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New Year, New You: 5 Health Resolutions That Are Easy to Keep

01/06/2013 11:05 am ET | Updated Mar 09, 2013

New Year's Eve brings to mind NYC's Times Square, noisemakers and bubbly, but what a difference a day can make. The month of January signifies a fresh start, complete with a new perspective and for many, New Year's resolutions. All right, for some it may have looked a little more like a hangover-filled day spent on the couch. But were you one of the many people who made a New Year's resolution this year?

Resolutions can get a bad rap. They often aren't specific enough, making them unrealistic and unattainable. But the notion of aspiring to be better is to be commended. Self-improvement shouldn't be dismissed as "all or nothing." You're more likely to stick with your goals if you set gradual benchmarks. When it comes to establishing a healthy lifestyle, small changes can make a big difference. For example, if you want to lose weight, create a weekly weight loss goal, in addition to your final target number. Don't give up even if there are weeks in which you don't lose any weight. Establish ways to hold yourself accountable: Track and measure your progress with apps or create a journal outlining your goals and the steps you're taking to achieve them.

These five resolutions are so easy to resolve to keep, they risk giving New Year's resolutions a new reputation. An added plus: They also happen to be kidney-friendly.

  1. Avoid unnecessary painkillers. Pain medications provide pain relief (maybe you even relied on them to nurse your post-NYE hangover), but it's important to balance the potential benefits with the risk of dangerous side effects, such as kidney damage, fluid retention, increased blood pressure, and digestive issues. Think twice before you reach into your medicine cabinet and check both prescription and over the counter (OTC) drug labels to evaluate the risks and benefits before taking a particular medication.

  • Quit smoking (or never start). Many bars and restaurants across the country are smoke-free. It's getting cold out, making it the perfect time to save yourself the trip outside while bettering your health. In addition to causing lung diseases and cancer, smoking acts as an accelerator for any disease that you may have. Smoking reduces blood flow to the kidneys and can also interfere with medications used to treat high blood pressure, reducing their effectiveness. Quitting can be difficult, but it is one of the most important lifestyle changes that you can make. For additional resources and tips on how to quit, visit the National Kidney Foundation.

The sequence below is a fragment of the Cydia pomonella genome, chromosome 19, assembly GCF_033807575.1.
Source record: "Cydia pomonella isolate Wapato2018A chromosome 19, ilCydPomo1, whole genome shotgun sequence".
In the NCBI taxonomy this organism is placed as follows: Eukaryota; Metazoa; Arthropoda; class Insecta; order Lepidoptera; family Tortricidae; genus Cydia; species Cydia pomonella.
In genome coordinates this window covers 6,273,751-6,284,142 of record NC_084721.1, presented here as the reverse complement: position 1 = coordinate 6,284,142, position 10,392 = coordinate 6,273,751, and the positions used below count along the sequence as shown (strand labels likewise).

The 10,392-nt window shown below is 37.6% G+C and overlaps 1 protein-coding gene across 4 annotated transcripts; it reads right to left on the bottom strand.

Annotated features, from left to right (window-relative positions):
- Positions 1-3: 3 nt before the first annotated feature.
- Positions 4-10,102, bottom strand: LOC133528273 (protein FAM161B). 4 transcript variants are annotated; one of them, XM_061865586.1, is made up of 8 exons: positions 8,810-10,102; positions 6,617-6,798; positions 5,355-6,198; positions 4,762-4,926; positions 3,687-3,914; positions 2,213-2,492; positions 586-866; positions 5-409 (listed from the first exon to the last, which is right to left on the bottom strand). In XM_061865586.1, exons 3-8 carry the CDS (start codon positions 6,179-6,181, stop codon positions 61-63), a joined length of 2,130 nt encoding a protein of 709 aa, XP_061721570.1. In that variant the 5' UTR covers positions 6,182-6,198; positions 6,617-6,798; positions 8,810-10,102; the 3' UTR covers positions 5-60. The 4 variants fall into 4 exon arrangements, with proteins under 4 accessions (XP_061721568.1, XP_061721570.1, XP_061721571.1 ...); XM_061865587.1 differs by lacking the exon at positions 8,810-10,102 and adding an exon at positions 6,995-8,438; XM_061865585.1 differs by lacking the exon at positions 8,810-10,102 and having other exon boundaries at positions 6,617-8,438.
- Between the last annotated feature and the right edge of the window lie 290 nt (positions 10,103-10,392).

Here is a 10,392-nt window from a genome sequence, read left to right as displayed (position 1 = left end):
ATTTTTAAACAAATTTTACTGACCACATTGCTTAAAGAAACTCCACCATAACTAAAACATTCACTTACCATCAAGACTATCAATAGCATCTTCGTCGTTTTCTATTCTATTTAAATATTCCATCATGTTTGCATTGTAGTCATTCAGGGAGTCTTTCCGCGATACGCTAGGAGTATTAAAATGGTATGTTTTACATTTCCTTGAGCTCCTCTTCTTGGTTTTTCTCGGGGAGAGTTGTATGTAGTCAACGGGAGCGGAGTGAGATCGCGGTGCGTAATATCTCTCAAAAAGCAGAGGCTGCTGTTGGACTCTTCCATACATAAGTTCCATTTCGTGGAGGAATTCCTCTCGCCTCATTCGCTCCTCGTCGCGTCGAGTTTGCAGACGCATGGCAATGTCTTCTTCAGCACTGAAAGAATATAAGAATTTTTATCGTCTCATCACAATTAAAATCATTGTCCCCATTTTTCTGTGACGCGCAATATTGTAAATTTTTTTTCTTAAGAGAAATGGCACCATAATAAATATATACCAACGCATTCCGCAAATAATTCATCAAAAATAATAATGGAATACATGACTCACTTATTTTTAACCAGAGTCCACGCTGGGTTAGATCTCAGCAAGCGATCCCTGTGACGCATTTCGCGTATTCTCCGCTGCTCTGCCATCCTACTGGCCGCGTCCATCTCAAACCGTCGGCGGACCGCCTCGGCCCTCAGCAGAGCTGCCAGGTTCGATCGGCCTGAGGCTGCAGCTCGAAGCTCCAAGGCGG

• Sit less and stand more. In case you missed it, recent research has linked sitting for eight hours or more a day with developing kidney disease, as well as a host of other chronic conditions. This rings true even in otherwise physically-active people. Sitting for that length of time is typical for the average desk job, but most of us go way beyond that. We sit on the couch, while driving, while riding the bus, and during dinner, just to name a few! While sitting is mandatory for some activities, get creative and expand your comfort zone when it's not. The human body was designed to be upright, but in modern society sometimes we need to help it out. Consider a standing desk and standing while talking on the phone.
  • Catch more Zzzs. Hit the sack earlier to make sure you're getting enough sleep each night. Studies suggest that irregular sleep patterns, eating before going to sleep and not getting enough sleep are all linked to obesity, while getting enough sleep is linked with maintaining a healthy weight. Sleep health is 50 percent habit and 50 percent fatigue. Obesity can cause kidney disease, because the kidneys have to work harder to filter out toxins and to meet the metabolic demands of the increased body mass index (BMI) in obese individuals. When it comes to a good night's rest, most people require about seven hours. Cuddle up and snooze your way to a healthy weight. (Okay, I would be remiss if I didn't also encourage you to incorporate healthy eating and exercise routines alongside better sleeping habits.)
  • Get organized. It's helpful to make a checklist. Organize one "room" or aspect of your life at a time. When it comes to your health, tackle your medical records and lab documents. There are many apps that can help you keep track of all recent doctor's visits, test results and immunizations. A trusty file cabinet will also do the trick. Don't forget to clean out your medicine cabinet -- expired medications and ointments have a way of lingering around. Make a list of all the medications you're taking, including vitamins, supplements and over-the-counter (OTC) drugs. Share it with primary care practitioners and specialists alike. Some medications are kidney-toxic. It's important for your health care providers to determine if any medications and supplements could interact with one another in negative ways. Doses of drugs can change as you age or your kidney function declines.
  • For more by Leslie Spry, M.D., FACP, click here.

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